Sheriff’s Dept. Loses $23-Million Appeal


A state appellate court Tuesday upheld a $23-million judgment against the Los Angeles County Sheriff’s Department for a 1989 incident in Cerritos in which a group of deputies was accused of brutalizing 36 party-goers attending a bridal shower at the home of a Samoan American family.

A three-judge panel of the state Court of Appeal, 2nd District, unanimously upheld the 1995 award, reportedly the largest against a U.S. law enforcement agency.

“We are very, very happy and relieved that the appellate court saw it the same way as the judge in the underlying case,” said Garo Mardirossian, the lead attorney representing the 35 plaintiffs who will share the award. The 36th plaintiff has died since the suit was filed.


Late Tuesday, the county counsel’s office issued a memo to the Board of Supervisors saying, “We plan to petition the California Supreme Court for a hearing.”

The final decision on whether to proceed must be made by the Board of Supervisors, whose members were heading to Washington on a lobbying trip Tuesday. The case, which went to trial in February 1995 in Los Angeles County Superior Court, stemmed from a melee at a shower for Melinda Dole Paopao. Sheriff’s deputies, saying they had received a call about party-goers fighting in the street with sticks and knives, responded in force.

Although deputies said that family members and friends greeted them by hurling rocks and bottles, a neighbor’s videotape--which jurors watched repeatedly--failed to validate the allegations. Criminal charges were quickly dropped against most of the 36 people arrested in the incident.

David Dole, the most seriously injured, said that his hand was broken and that blows from batons and flashlights damaged his brain.

Jurors in the civil case, who heard testimony from more than 80 witnesses, ruled that 25 deputies used excessive force and made false arrests when they responded to the incident wearing riot gear.

Other guests allegedly attacked that day included Melinda’s sister, professional wrestler Emily “Mount Fiji” Dole, and Samoan tribal chief Fea Talamaivao. Orlanda Dole said she was kicked and beaten unconscious, leaving a trail of blood to her holding cell. A pregnant woman also was beaten, along with two elderly men and several other women, attorneys alleged.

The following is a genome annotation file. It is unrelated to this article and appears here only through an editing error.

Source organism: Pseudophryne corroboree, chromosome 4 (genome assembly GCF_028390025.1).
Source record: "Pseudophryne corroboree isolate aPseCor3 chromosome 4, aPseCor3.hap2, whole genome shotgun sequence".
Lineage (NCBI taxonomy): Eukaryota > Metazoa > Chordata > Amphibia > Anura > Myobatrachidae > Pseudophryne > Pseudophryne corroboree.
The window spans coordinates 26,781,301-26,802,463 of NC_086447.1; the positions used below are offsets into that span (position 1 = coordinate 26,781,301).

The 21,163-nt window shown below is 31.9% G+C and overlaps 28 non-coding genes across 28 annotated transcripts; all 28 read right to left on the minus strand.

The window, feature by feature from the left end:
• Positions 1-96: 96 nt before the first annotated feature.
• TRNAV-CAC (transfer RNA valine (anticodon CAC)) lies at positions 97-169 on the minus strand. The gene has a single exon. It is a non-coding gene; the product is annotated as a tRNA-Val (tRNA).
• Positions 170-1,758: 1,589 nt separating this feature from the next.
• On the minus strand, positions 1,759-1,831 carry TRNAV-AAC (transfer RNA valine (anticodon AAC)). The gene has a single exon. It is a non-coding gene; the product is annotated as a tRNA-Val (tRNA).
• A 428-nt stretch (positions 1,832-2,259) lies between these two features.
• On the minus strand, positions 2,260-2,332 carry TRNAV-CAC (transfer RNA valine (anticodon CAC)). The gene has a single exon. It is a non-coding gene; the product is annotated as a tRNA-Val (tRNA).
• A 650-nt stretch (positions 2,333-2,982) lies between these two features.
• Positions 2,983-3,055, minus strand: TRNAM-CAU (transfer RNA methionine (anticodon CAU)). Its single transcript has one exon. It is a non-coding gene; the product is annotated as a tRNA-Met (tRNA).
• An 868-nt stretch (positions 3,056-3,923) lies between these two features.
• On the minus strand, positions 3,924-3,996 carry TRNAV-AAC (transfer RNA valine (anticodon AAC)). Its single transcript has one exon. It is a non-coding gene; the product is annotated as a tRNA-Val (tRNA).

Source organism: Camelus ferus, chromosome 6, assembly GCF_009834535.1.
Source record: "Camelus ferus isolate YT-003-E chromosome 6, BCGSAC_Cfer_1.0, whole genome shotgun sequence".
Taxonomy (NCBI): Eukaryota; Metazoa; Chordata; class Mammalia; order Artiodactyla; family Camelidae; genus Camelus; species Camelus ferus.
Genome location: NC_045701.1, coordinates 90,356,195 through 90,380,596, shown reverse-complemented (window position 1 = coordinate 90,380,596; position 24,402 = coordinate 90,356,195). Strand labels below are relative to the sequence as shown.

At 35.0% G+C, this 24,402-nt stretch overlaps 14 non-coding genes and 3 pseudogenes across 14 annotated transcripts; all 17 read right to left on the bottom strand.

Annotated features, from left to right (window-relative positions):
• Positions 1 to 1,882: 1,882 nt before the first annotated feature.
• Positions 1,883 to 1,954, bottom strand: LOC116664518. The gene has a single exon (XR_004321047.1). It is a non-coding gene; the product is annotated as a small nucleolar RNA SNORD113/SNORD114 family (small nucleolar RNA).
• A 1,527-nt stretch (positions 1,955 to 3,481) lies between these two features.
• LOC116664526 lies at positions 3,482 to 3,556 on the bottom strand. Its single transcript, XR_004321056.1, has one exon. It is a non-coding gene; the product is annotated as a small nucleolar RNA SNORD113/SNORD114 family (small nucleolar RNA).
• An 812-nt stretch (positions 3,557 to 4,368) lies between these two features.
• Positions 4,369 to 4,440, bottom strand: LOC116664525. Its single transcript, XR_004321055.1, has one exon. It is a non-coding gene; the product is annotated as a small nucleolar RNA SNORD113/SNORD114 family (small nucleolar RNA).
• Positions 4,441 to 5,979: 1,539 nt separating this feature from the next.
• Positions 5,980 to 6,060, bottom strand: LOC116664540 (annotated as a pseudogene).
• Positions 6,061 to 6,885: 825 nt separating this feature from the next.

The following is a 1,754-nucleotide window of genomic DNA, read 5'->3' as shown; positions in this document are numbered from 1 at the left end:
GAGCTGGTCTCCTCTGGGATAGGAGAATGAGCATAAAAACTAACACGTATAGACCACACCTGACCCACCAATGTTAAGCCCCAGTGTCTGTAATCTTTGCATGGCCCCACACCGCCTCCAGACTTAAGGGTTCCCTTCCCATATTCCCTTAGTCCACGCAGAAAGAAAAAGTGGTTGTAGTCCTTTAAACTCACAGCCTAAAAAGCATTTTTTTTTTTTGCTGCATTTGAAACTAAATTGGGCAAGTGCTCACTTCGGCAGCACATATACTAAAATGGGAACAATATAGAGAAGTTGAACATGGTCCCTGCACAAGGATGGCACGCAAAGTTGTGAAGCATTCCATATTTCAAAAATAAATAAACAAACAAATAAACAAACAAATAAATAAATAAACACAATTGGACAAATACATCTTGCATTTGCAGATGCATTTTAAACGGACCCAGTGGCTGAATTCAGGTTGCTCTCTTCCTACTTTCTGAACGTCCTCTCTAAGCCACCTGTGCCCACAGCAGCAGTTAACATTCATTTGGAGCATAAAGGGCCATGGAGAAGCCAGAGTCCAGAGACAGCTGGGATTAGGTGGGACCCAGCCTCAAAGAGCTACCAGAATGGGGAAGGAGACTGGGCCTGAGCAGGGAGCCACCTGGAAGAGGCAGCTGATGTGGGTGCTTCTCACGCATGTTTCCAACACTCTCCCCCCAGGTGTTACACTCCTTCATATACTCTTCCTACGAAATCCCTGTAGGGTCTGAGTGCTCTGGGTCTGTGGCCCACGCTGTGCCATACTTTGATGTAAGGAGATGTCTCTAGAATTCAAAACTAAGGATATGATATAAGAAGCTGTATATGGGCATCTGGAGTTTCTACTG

The Sheriff’s Department has yet to discipline any of the deputies involved in the melee.

“There was substantial evidence at trial to show that the appellants did not arrest the plaintiffs based on particularized information or instructions . . . or based on their own observations showing that individual plaintiffs had committed crimes,” the judges wrote in their decision. “Substantial evidence supported the conclusion that the deputies simply entered the Dole house and arrested everyone in it, without individualized probable cause.”

The judges noted: “Of the 36 individuals arrested, only eight were ever charged with crimes; three of those were acquitted, and charges were dismissed as to the others.”

County officials Tuesday were trying to figure out how to pay the massive award. No decision has been made, said Assistant Chief Administrative Officer Sandra Davis.

But she said the county could float a “judgment bond” to pay the cost without having to take too much cash out of the operating budget.

“It’s not unusual; the city does it often,” Davis said. “But we haven’t done anything like that in a long, long time.”

Such a move would require the supervisors’ approval. Davis also said the county could pay out of a Contract Cities Liability Trust Fund, which was set aside to pay such judgments.

The Sheriff’s Department contracts with many smaller cities in Los Angeles County to provide them with law enforcement services, and the cities pay surcharges into the trust fund to help cover lawsuit damages against the Sheriff’s Department.

Sheriff’s officials declined to discuss the matter.

“The department hasn’t seen the decision yet, except for word of mouth,” said Deputy Bill Martin, a department spokesman. “It would be inappropriate to comment.”

Several members of the Dole family held a tearful news conference Tuesday afternoon to express their relief and gratitude.

“Thank god it’s over with,” Emily Dole said. “This goes to show that in the United States of America, justice does prevail.”

She added: “Nine years is a long, long time. We can forgive, but we cannot forget.”

The civil court jury originally awarded the plaintiffs $15.9 million in damages, including $3.8 million to David Dole, and the judge tacked on $2.3 million in fees. Dole’s father, Arthur, who had thrown the party for his daughter, was awarded $1 million.


The latest figure of $23 million includes the $5 million in interest that has accrued during the appellate period. That makes it nearly six times what the city of Los Angeles paid Rodney G. King to settle his federal lawsuit. For each year the county delays, it must pay 10% interest.

“They should have resolved this case early on for a lot less cost and a lot less grief,” said Mardirossian, who worked with civil rights attorney Hugh R. Manes on the case. “Their tactic has been to delay. . . . They will be paying 10% interest as long as it takes.”

He expressed frustration that none of the deputies have been disciplined in the case.

“They have all been promoted or retired by choice,” Mardirossian said. “This is part of a pattern and practice of the Sheriff’s Department. This is not an isolated incident.”